Yesterday’s daf presented a debate between Reish Lakish and Rabbi Yohanan about the type of responsibility one has for fire that burns out of control:
It was stated: Rabbi Yohanan says: His liability for damage caused by his fire is due to its similarity to his arrows.
And Reish Lakish says: His liability for the damage caused by his fire is due to its similarity to his property.
When it comes to assessing damages, Rabbi Yohanan says a fire is like an arrow, meaning it is like an extension of the hand of the person who set it. Reish Lakish, however, says a fire is like an animal with a mind of its own — meaning that, for damages, it falls into the category of property.
The Gemara constructs a complex case to test the distinction between these two understandings of fire:
If a fire broke out in a courtyard, and afterward the fence separating this courtyard from the neighbor’s courtyard collapsed, but not due to the fire, and therefore the fire spread and ignited items and caused damage in another courtyard — there he is exempt because there it is as if his arrows were depleted.
In this complicated example, the person who set the fire might reasonably have expected the wall between courtyards would stop its progress, and is therefore not liable for damage in the second courtyard when the wall falls of its own accord and the fire spreads. But, by implication, we might suppose that if the fire burned down the wall, then the owner would be responsible for the damage on the other side of it.
Even if the wall falls unexpectedly, shouldn’t you try to stop the fire, once you realize? The Gemara continues:
If he had the ability to repair the breach and fence in the courtyard again but he did not fence it in, he is liable, as there it is similar to his ox and he did not strike it in its face.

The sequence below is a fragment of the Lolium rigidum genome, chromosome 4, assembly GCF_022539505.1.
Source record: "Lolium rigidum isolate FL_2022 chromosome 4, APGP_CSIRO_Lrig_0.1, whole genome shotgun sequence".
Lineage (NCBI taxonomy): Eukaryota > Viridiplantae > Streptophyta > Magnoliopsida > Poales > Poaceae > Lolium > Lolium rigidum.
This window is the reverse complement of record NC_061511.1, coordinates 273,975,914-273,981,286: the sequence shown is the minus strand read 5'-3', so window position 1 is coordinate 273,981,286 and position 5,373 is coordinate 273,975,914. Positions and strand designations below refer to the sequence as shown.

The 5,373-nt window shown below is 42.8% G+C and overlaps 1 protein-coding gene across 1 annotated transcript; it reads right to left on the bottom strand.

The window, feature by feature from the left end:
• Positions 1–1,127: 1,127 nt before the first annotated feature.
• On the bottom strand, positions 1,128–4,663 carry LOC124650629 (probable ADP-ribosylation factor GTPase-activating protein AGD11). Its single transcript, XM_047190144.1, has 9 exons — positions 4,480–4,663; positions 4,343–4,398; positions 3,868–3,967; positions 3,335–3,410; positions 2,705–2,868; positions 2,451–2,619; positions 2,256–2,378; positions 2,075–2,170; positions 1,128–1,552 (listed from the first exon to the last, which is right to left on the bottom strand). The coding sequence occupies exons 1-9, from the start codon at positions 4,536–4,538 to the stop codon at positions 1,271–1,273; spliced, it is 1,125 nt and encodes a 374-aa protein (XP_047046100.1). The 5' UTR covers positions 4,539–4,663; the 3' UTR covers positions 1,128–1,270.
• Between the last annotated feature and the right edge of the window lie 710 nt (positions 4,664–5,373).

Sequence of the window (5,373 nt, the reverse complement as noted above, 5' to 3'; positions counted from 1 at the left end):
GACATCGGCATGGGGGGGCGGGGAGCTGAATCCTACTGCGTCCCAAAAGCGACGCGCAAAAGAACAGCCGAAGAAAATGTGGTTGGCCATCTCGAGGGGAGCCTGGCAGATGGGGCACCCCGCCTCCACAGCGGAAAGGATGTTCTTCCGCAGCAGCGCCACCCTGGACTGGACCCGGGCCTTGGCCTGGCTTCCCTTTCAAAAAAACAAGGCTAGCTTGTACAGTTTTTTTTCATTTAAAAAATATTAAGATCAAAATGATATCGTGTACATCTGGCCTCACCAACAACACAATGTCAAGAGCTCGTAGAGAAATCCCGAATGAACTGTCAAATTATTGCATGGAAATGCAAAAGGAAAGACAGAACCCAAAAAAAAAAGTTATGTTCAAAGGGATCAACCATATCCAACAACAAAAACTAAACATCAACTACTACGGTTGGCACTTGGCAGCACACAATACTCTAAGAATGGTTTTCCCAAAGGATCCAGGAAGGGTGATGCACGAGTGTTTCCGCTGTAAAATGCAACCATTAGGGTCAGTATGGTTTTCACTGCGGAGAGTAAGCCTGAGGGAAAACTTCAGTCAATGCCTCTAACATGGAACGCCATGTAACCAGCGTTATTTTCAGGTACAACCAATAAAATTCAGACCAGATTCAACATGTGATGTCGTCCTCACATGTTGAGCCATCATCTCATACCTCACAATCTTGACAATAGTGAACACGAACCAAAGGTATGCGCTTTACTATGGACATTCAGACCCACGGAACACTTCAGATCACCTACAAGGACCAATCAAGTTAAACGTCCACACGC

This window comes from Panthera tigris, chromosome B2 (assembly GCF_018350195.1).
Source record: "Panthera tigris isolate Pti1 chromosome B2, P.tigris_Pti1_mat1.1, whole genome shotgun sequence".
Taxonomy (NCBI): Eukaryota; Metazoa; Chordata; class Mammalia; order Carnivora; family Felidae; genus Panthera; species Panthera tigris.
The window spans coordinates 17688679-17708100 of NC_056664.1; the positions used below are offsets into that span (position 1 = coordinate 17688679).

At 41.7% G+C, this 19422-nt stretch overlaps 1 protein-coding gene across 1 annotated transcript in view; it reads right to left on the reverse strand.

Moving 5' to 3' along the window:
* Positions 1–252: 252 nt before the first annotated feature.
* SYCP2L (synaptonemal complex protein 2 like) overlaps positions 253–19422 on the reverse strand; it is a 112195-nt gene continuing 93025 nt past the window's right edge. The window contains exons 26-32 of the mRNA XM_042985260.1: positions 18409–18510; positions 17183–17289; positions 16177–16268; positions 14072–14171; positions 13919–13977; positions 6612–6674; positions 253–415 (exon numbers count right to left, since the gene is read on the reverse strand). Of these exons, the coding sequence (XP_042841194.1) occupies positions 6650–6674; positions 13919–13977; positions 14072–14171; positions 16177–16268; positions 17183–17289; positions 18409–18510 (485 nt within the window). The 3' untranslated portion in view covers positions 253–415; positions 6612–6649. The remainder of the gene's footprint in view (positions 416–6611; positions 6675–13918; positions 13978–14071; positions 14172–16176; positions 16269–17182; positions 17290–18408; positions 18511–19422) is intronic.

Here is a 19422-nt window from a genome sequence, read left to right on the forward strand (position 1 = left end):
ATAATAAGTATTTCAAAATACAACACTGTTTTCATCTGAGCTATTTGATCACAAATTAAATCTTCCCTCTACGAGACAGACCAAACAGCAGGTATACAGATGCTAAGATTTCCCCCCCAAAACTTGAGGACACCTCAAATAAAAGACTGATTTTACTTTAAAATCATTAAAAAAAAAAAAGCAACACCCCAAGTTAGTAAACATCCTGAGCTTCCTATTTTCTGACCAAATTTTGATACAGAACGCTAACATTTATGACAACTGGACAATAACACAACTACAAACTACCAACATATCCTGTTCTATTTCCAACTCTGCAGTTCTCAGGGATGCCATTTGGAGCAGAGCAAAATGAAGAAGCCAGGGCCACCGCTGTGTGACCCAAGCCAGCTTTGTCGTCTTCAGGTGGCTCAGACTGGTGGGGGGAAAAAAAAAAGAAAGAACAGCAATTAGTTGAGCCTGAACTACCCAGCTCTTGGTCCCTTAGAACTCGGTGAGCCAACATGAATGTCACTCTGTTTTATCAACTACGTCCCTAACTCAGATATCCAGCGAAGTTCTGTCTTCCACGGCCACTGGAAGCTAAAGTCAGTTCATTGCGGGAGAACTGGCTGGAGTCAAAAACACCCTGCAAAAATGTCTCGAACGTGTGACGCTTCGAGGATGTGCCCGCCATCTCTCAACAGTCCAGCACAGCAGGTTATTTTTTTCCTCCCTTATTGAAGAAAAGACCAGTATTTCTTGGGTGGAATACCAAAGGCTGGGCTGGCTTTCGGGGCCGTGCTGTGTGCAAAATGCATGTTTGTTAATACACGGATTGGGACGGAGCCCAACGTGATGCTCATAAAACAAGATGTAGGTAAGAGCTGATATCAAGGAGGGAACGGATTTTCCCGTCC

A person ought to try to stop a moving fire, the same way they should stop an animal from wandering into other people’s property.
In the first description, fire is like an arrow and the one who set it is responsible for the consequences of its spread. But when it burns down the fence, that very same fire becomes like an ox, roaming of its own accord. The point of this example is that “arrows” and “property” are not mutually exclusive descriptions of the liability one has for fire. Rather, fire can be put in either category, depending on the circumstances.
The Gemara is not satisfied. Rabbi Yohanan and Reish Lakish are not collectively saying that fire is sometimes like arrows and sometimes like property, though sometimes this may appear true. They must actually disagree on something. But what?
The practical difference between them is with regard to holding him liable for the additional four types of indemnity.
Now the Gemara explains the fundamental difference between the two perspectives: If fire is like an arrow you shoot, then you are responsible for all the payments that accompany personal injury: pain, medical costs, loss of livelihood and humiliation. If fire is merely property, like an animal that got out of control, you are only responsible for the actual cost of the damage it caused. So, if it was reasonable to expect the fire would spread at the time of lighting, then the fire is considered as an “arrow” and one pays the additional compensation for personal injury; but if it was an unusual or unexpected spread, then the fire is merely like a roaming ox, and you are only responsible for basic damages.
This conclusion reflects the elusive nature of fire, both a powerful tool that humans wield and a force of nature — beyond our control, but still within our responsibility.